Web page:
Help with Avic

Hack Job

Arachnopeon
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Feb 3, 2016
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Hello,

We need some advice on my daughters A. Avicularia. We got 'Charlotte' from Petco in Jan 2016 and rehoused her as shown below. Typically she stays on her wall hidden in the leaves, only coming down when she is hungry. She eats a med cricket about once a week. She has not molted since we got her.

Yesterday morning she was on the surface but would not eat a cricket. The cricket was removed and we assumed she was preparing to molt. She has now appeared to be in a death curl. Yesterday evening, I very gently nudged one of her legs and she changed from curled position and ran into the corner and sat back down. This morning i tried again and she is not moving at all.

Appreciate any advice on if this is molting behavior, or if not what is the cause?





 

KezyGLA

Arachnoking
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Yeah this doesnt look too good.Does that plastic enclosure have a vented top as well as having the vents on the sides? Humidity may be a factore here. It looks like a very dry enclosure.

The T looks near death. It looks extremely dehydrated as abdomen is shrivled.

I would wet half of that substrate. Can you take a pic of whole enclosure including the top lid pleas?
 

KezyGLA

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Flip the T on its back and slow and gently put droplets of water in the Ts mouth.
 

Hack Job

Arachnopeon
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Thank you for the quick responses.
Also, her abdomen was not shriveled like that until this morning. Her appearance and behavior have been normal until last night.





 

KezyGLA

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the enclosure here is the problem. Avics need perfect conditions pretty much as they are delicate. Especially the younger ones.

Any humidity in that enclosure will be lost straight away through the top.

If I had an Avic in that enclosure I would sit the enclosure on its side to allow more height. I would drill a few holes at the back (formerly bottom). and i would sellotape the front (formerly top) all over apart from the sides of lid and hatch opening. This would keep more humidity in the enclosure.

What temperatures are you keeping it at? Do you use a Heat mat/bulb?
 

KezyGLA

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I'm sure someone with an Avic and keeping it in similar enclosure will chime in soon.
 

Hack Job

Arachnopeon
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What temperatures are you keeping it at? Room temp, ~77F
Do you use a Heat mat/bulb? No

It is surprising the speed that this has happened as yesterday she was fine. We are going to have a brokenhearted little girl - she will have lost 2 T's in the past couple of months...this avic and an OBT sling that died during molt. She still has a B smithi (juvenile) and a mature G rosea that are both thriving.
 

KezyGLA

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77 is fine and I'm glad you don't have a bulb.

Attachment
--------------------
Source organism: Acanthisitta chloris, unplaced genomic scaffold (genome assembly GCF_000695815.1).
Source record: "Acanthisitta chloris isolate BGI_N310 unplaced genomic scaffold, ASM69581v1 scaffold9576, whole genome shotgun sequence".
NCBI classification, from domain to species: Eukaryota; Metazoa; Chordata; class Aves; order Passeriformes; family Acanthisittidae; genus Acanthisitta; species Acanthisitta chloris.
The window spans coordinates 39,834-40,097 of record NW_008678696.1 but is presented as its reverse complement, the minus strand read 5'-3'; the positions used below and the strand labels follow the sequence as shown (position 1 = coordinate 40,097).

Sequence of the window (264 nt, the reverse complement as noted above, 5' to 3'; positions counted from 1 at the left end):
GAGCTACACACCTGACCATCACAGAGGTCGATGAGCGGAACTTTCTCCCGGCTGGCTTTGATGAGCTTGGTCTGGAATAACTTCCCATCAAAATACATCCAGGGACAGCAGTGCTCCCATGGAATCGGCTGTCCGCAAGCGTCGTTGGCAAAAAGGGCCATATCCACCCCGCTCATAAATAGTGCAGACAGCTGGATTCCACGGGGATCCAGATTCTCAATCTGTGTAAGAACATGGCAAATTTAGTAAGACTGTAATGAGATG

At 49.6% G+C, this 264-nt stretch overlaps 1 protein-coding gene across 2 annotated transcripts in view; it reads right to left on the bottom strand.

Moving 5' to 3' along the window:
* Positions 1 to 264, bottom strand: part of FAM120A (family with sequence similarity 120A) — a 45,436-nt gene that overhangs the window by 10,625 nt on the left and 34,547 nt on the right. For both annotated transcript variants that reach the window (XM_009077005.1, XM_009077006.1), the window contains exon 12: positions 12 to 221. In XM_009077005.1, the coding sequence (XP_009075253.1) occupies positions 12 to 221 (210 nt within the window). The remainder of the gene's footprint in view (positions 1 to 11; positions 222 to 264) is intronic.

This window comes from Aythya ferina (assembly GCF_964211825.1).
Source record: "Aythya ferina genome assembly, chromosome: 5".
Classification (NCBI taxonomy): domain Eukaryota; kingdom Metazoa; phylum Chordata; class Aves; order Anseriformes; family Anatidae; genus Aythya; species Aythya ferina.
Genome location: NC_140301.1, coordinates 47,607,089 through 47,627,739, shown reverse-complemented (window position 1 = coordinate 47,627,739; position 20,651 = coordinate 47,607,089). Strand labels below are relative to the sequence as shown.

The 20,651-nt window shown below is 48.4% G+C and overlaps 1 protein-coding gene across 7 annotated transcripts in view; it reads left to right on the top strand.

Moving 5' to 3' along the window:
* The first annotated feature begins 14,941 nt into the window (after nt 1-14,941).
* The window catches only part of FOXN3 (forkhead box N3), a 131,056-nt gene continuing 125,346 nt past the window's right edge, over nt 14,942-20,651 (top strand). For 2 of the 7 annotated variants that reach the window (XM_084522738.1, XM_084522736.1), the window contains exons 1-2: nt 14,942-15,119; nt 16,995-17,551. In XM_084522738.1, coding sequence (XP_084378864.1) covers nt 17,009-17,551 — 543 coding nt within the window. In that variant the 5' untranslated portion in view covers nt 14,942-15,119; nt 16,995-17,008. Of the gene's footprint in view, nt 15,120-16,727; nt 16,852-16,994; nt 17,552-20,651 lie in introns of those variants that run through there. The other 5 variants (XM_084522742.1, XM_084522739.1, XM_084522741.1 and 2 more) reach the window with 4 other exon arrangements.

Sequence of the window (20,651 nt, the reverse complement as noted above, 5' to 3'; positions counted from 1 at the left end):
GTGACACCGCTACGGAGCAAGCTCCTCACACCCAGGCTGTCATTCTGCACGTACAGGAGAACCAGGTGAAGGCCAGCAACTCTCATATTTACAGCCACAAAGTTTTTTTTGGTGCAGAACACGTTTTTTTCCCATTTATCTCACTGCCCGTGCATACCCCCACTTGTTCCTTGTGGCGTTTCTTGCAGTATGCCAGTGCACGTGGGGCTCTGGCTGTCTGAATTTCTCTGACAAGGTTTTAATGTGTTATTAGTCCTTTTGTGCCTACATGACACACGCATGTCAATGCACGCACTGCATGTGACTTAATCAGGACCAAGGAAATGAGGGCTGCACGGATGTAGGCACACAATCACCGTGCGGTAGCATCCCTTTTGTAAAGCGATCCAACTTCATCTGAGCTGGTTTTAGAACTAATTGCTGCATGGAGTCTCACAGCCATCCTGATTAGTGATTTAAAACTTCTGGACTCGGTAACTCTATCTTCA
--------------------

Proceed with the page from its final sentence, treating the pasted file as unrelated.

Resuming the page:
However, I am almost certain it is an issue of humidity. As I say they can be delicate. It could have lasted a for a while in dry conditions and then just died over an hour or so. We can't really help so much. It is not easy to see a Tarantulas symptoms. The conditions may have been affecting your T for a while and you might not have seen it and has suddenly started to pass or may have already.

Let us know how the droplets of water technique is going. Also, cover the lid with wrapping film and moisten half of the enclosure for the meantime.

I hope it pulls through man :(
 

Vanessa

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Unfortunately, those Kritter Keeper enclosures let a lot of the humidity escape from them. Avics are the most delicate of the beginner's species and they are less forgiving than the hardier terrestrials. Many people suggest that new comers hold off on their first avic until they have quite a bit of experience with terrestrials. Avics are usually very calm, and are so gorgeous, but they do require a fair bit more research than the other beginner species.
Having holes in the side, as opposed to the top, of an avic's enclosure is far more successful. Holes in the sides ensures air flow without allowing all the humidity to escape. That water dish would have been sufficient had the lid not allowed the humidity to escape.
There are lots of posts here of how people have successfully housed their avics in case you get another one in the future. Some people have been able to rig up a KK for an arboreal, but people will suggest that they be kept strictly for terrestrials for the most part.
 

KezyGLA

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They can be successfully kept in KK or ET enclosures if put on their sides and modified by making holes for cross ventilation and using thin acrylic sheet or tape to cover the lid(front).

@Austin S. may be able to give a few pointers. In this link you can see their KK/ET enclosures on their sizes on the shelf in the top left picture. http://arachnoboards.com/gallery/part-of-the-tarantula-room.34939/

They are much cheaper than other enclosures and if modified correctly can house an Avic no problem.
 

viper69

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I own and raise many different Avic species and localities (scientifically non-described species of Avics).

In short, no one is going to be able to tell you what happened to your T for sure. It is definitely NOT molting behavior, nor was it your temperature. They are tropical after all.

If